In February 2017, Russia took the initiative to organise an international meeting in Moscow with Afghanistan, China, India, Pakistan and Iran. The goal was to propose solutions to restore peace and put an end to this conflict which started in 2001.
In late 2018 and early 2019, rounds of negotiations between the US and the Taliban took place in Doha, Qatar. Peace talks resulted in a proposition of agreement in which the US would withdraw from Afghanistan within 14 months as of February 2019. In exchange, the Taliban would prevent terrorist organisations from operating in Afghanistan.
However, the ceasefire that was agreed upon didn’t last long since the Taliban kept attacking US and Afghan troops. That’s why President Donal Trump decided to cancel the talks in September 2019.
Despite regular attacks from both sides, talks quickly resumed and a peace agreement was found in September 2020. In addition to the conditions mentioned in the 2019 agreement, the US demanded that intra-Afghan negotiations took place in Doha, Qatar. Next November, despite intra-Afghan talks being in a deadlock, Donal Trump announced a reduction of US troops to 2,500 by January 2021 (just before Joe Biden’s inauguration).
H. US withdrawal and Taliban take over
In April 2021, President Joe Biden planned the complete withdrawal of US troops by September 11, 2021. The US hoped that Afghan forces would replace its troops and ensure the country’s security. It also hoped that intra-Afghan negotiations started in September 2020 would continue…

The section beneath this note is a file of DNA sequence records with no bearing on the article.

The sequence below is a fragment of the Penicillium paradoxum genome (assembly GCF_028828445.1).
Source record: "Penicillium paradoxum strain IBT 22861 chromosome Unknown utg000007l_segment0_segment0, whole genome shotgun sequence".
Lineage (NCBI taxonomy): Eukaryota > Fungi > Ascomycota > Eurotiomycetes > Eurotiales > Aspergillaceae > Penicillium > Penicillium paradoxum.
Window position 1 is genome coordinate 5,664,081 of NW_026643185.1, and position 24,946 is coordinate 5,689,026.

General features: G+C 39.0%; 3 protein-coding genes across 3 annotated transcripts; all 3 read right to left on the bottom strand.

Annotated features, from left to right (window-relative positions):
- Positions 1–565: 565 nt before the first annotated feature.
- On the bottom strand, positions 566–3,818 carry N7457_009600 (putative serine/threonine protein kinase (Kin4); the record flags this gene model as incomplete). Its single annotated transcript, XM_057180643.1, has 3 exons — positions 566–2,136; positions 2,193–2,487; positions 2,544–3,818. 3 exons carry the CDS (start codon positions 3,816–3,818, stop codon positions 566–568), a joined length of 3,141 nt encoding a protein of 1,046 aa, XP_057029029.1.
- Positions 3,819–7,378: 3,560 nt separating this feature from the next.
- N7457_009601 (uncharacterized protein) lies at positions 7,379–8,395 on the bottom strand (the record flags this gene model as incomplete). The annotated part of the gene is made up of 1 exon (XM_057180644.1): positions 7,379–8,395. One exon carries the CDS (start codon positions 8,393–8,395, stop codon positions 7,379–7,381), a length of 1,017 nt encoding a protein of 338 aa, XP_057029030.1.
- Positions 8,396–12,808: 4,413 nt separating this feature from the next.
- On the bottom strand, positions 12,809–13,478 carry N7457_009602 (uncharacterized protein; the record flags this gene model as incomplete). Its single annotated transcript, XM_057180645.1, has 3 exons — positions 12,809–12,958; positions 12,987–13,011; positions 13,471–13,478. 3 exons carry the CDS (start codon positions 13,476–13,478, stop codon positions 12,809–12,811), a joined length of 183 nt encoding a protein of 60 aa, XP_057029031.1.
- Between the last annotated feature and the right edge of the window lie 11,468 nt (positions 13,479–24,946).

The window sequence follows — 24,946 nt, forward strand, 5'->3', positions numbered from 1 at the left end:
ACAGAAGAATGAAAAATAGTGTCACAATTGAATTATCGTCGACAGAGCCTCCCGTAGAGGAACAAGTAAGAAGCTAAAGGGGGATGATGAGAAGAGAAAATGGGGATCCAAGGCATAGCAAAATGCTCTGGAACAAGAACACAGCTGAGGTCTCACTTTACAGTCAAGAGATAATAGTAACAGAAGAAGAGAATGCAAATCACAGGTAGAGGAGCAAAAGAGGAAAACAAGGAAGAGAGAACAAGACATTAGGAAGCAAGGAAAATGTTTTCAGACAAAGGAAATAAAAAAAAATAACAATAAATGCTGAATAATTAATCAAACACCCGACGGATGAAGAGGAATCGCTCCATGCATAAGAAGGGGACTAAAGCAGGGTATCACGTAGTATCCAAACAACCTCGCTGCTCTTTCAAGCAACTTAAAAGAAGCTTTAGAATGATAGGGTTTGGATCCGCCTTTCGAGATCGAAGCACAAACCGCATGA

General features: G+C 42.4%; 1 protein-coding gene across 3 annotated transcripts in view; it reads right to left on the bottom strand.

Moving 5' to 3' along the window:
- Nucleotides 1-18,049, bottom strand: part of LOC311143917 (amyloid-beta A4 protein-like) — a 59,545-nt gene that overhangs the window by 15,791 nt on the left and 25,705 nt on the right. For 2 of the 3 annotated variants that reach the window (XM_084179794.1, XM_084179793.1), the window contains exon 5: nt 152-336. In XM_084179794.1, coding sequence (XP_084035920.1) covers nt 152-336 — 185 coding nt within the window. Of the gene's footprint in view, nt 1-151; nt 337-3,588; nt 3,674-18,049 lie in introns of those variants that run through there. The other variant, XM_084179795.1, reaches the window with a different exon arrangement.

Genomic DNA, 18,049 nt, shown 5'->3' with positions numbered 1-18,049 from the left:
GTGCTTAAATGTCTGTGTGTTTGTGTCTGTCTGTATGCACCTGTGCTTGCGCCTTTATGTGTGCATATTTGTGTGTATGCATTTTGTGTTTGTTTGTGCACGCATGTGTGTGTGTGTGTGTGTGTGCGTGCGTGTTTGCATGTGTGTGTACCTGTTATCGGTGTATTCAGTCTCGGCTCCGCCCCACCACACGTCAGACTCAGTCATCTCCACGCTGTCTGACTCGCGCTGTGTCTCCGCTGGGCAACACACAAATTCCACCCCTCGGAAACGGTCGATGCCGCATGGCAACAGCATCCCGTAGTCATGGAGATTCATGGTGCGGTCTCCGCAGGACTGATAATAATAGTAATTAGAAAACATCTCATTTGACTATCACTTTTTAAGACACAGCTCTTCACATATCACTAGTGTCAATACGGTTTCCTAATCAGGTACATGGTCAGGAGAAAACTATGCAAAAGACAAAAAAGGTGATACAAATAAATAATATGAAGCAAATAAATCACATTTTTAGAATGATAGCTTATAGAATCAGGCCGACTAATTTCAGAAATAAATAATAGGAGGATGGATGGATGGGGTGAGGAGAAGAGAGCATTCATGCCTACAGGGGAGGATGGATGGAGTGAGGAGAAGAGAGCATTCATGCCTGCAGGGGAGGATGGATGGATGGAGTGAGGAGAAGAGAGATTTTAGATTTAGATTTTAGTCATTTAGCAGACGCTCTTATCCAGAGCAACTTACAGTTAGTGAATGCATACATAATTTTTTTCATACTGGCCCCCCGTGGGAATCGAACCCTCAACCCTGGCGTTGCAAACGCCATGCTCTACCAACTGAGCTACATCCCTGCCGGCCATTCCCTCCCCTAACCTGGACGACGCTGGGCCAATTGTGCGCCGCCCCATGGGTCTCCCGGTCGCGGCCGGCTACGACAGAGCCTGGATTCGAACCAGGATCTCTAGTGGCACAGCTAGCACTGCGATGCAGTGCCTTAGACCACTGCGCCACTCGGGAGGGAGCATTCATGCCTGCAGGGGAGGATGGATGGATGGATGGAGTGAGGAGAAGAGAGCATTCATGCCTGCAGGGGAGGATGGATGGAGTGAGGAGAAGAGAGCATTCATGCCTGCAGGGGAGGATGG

But it is difficult to imagine the Taliban continuing these negotiations once the US has left Afghanistan. Indeed, the Taliban did not want to compromise their religious objectives by discussing with “corrupted” Afghan elites. Furthermore, the Taliban were undermining the peace process by maintaining a state of terror. As a matter of fact, in Afghanistan, between July 13, 2020, and November 12, 2020, 9,600 breaches of security were attributed to the Taliban. In addition, during the last trimester of 2020 the number of children victims of violence increased by 25% and the number of attacks on schools was multiplied by 4 compared to the previous trimester.
As the withdrawal operation started in May 2021, the Taliban managed to gain control of several provincial capitals. On August 16, 2021, most of Afghanistan and Kabul had fallen into Taliban hands. President Ashraf Ghani was thus forced to leave the country to the United Arab Emirates.
In order to organise the evacuation of their nationals and of those who helped western forces in the war, the US sent 6,000 troops. Despite a Daesh attack at a checkpoint near Kabul airport that killed 13 US soldiers and 170 civilians on August 26, the evacuation kept going and was declared complete on August 31, 2021. In total, 124,000 people managed to flee Kabul through its airport.
I. Casualties of the war in Afghanistan since 2001
In addition to 20,149 wounded soldiers, the US lost a total of 2,448 fighters during the longest war of its history (20 years). Its allies (mainly NATO troops) lost 1,144 soldiers. The death toll for Afghan armed forces amounted to 66,000 people and the number of Afghan civilians who lost their lives was 47,245. There were also 51,191 Taliban who died since 2001.
If you want to read the other parts of this article click there:
- Part 1 : Wars in Afghanistan between 1979-2001
- Part 3 : Why did the US fail in Afghanistan (2001-2021) ?